If you are a frequent reader of the blog, you’ve probably realized I’m kind of obsessed with the words we use in Education. This is my 2nd installment of words that I believe contribute to some of the negative perceptions about Education, but reveal a startling glimpse into larger cultural problems.
One of my favorite types of clips on Jon Stewart’s The Daily Show, is when they splice together a montage of talking heads from the “news” saying the same word over and over again to describe the same event. While these clips are certainly entertaining, the fact that The Daily Show has a clip like this just about every day is testimony to the sweeping power of language. How easily it is to unknowingly incorporate cliches, exaggerated metaphors, and often times harmful language to describe events or experiences.
If I was a writer or producer for The Daily Show, the education equivalent of this type of word play would be the way we describe teaching and the classrooms we do that teaching in.
Here’s the first example, a blog title, “Common Core and Higher Education: A View from the Trenches”. Guessed the word yet?
Maybe this Google search snapshot will help:
Why do we relate the uplifting power teaching and learning with the awfulness of war? In what possible way could the classroom ever be like the trenches? And the fact that the language is so prevalent in our vernacular, it can’t be an accident.
Here are a few other examples of:
”As a former high school history teacher, I spent three years “in the trenches” developing methods to design effective and engaging learning experiences.”
"Eight tips from the trenches"
I get that we are using the word trenches to imply experience, but why do we associate classroom experience with being on the front lines of a war.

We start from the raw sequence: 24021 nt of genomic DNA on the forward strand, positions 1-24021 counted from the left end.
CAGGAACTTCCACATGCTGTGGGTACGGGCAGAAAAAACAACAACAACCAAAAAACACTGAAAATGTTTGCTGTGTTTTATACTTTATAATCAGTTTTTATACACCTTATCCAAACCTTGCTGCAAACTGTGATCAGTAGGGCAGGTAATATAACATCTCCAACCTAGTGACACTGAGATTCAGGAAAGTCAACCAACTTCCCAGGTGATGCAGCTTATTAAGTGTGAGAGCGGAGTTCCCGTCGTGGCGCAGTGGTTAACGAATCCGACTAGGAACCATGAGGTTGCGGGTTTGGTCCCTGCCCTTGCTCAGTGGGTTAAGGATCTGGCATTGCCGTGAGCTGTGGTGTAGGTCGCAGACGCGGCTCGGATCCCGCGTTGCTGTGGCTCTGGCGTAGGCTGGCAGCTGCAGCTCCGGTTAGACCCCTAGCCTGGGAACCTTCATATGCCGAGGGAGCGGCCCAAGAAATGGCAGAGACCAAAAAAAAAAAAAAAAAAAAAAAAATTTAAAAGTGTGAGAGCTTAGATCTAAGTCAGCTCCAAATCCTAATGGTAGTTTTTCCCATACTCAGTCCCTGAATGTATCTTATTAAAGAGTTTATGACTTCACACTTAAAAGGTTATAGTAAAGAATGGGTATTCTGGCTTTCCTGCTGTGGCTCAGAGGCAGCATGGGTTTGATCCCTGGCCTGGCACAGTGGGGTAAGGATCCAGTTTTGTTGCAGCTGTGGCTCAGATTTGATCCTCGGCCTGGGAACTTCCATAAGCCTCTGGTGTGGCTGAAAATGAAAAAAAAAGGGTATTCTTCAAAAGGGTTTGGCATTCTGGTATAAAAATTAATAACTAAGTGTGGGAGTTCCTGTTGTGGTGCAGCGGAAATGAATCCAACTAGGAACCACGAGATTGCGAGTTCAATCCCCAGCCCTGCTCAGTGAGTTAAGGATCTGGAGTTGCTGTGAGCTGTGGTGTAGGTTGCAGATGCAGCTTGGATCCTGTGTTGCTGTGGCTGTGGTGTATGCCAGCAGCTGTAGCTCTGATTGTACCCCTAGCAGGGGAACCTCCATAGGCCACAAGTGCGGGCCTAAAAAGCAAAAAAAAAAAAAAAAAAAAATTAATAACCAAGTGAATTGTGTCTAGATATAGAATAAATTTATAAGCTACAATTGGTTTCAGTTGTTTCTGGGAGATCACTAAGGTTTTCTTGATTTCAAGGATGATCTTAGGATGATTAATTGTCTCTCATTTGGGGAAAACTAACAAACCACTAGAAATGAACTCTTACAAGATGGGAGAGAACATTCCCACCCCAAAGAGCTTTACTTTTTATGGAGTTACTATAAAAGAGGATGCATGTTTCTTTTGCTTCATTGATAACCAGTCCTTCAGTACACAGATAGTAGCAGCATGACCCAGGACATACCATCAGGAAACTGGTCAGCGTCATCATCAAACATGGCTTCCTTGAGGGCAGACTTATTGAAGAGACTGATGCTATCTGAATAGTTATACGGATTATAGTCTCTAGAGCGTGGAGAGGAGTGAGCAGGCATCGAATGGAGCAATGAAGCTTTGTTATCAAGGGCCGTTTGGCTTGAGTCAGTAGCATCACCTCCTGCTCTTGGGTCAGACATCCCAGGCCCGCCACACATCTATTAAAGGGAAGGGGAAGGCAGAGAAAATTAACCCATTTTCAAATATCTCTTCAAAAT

Oh, did you catch it? I slipped another in. Another word synonymous with teaching in the classroom “frontlines”. Again, the act of teaching and learning being compared with warfare.
Here are a few examples:
But, you are saying to yourself, “Well of course we don’t really think classrooms are battles in a war”. In my mind, the casual use of this type of language means that the pervasiveness of the sentiment has created a much more harmful effect than we even know.
If WE, as educators, call our experiences and classrooms, trenches and frontlines, how is the greater community supposed to understand our work?
If WE, view ourselves in a battle, how does that subconsciously impact the way we work with students?
If WE, see ourselves digging in, how are we supposed to inspire and uplift?
Maybe, I’ve exaggerated the problem. Maybe I’m hypersensitive to words. But before completely dismissing my claim, I challenge you to listen for these words in your work with your colleagues. I would guess that the words have always been there, but that we have just become immune to hearing them.
So, how should we talk about our experiences and work in classrooms? What language would create the picture for others to fully understand our work? How do we communicate the power of teaching and learning? I think the words we decide to use matter. Choose wisely.